Teacher Salaries

March 5, 2011

I posted this as a comment on Mr. Teachbad, and I decided I wanted to post it here as well:

I spent 23 years as a programmer/network administrator for a small chain of bookstores. During that time, I typically worked about 50-70 hours per week. I have worked as a teacher for the last 5 years. During that time, I typically work about 50-70 hours per week during the school year.

Here’s the difference: Now, I don’t have my boss calling me in to work on my day off to fix an errant computer. Now, I don’t have my boss calling me at night because the server is offline. When I work at home, it’s my choice. When I was a programmer, I never got more than a week’s vacation at a time. I agree that it’s not “three months” in the summer, but it does add up to three months off per year.

My experience is not typical, but because I went from working for a small company to a large school district here in Texas, I only took a $1000 pay cut my first year, and I have since considerably outpaced my previous salary for a lot less work per year.

A lot of teachers complain about their salaries without ever having worked outside of teaching. This is as distasteful to hear as listening to those who have never taught complaining about teachers. I’m sorry, but I have very little sympathy for Ms. Parker who got herself into a boatload of student debt for a profession whose starting salary she should have researched. Also, as far as I know, no one is saying she can’t “go to the doctor”. She’s just going to have to pay more of the cost, just like everyone else.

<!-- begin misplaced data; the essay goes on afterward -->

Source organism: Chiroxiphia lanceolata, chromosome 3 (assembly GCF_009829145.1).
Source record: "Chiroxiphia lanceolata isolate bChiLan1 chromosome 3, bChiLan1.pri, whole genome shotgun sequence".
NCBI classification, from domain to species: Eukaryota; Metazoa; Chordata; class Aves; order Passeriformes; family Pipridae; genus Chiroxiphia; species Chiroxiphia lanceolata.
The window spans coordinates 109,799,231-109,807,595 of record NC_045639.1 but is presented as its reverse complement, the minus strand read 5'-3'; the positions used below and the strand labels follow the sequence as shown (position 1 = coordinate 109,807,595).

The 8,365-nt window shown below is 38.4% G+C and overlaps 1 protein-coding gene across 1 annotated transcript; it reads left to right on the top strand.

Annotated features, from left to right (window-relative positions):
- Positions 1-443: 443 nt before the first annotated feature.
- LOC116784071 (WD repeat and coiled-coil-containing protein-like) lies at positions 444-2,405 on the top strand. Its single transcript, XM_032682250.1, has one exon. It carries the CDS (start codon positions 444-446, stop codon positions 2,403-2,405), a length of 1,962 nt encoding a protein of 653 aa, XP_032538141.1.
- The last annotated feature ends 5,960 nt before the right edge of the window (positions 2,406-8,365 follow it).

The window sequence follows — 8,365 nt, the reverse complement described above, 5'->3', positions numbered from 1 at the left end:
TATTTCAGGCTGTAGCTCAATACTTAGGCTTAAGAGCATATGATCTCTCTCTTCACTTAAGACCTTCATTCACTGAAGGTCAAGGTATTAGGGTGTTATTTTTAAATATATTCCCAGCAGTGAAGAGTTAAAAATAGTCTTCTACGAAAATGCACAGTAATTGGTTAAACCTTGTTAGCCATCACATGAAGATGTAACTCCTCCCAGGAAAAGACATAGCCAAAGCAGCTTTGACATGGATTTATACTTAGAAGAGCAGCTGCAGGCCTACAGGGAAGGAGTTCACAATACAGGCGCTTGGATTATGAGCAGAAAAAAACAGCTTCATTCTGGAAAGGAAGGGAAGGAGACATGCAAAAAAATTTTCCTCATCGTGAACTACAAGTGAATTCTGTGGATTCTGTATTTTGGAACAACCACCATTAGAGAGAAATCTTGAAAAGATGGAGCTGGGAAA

As taxpayers, we are told over and over that we need to spend more money on education “for the children”, yet over and over, we see teachers complaining about how little they are paid. Likewise, we see again and again, that all of this money that we are spending doesn’t seem to have much effect on student achievement. I don’t think it’s unreasonable for taxpayers who are finding it difficult to make ends meet to look at schools and wonder what good more money will do.

I think teachers need to make more of a case that we are not the ones wasting the money. I think we need to do a better job of letting the public know just how much money is wasted on and by administration. I think, especially in a time of 10% unemployment, we need to stop complaining about our salaries–non-teachers will not be sympathetic, especially as spring break and summer approach.



  1. Why are you now in this “profession?” As you slight and say in your second post on Teachbad. Why did you leave the business world?

    • I wanted a new challenge, and I wanted to do something meaningful with my math degree.

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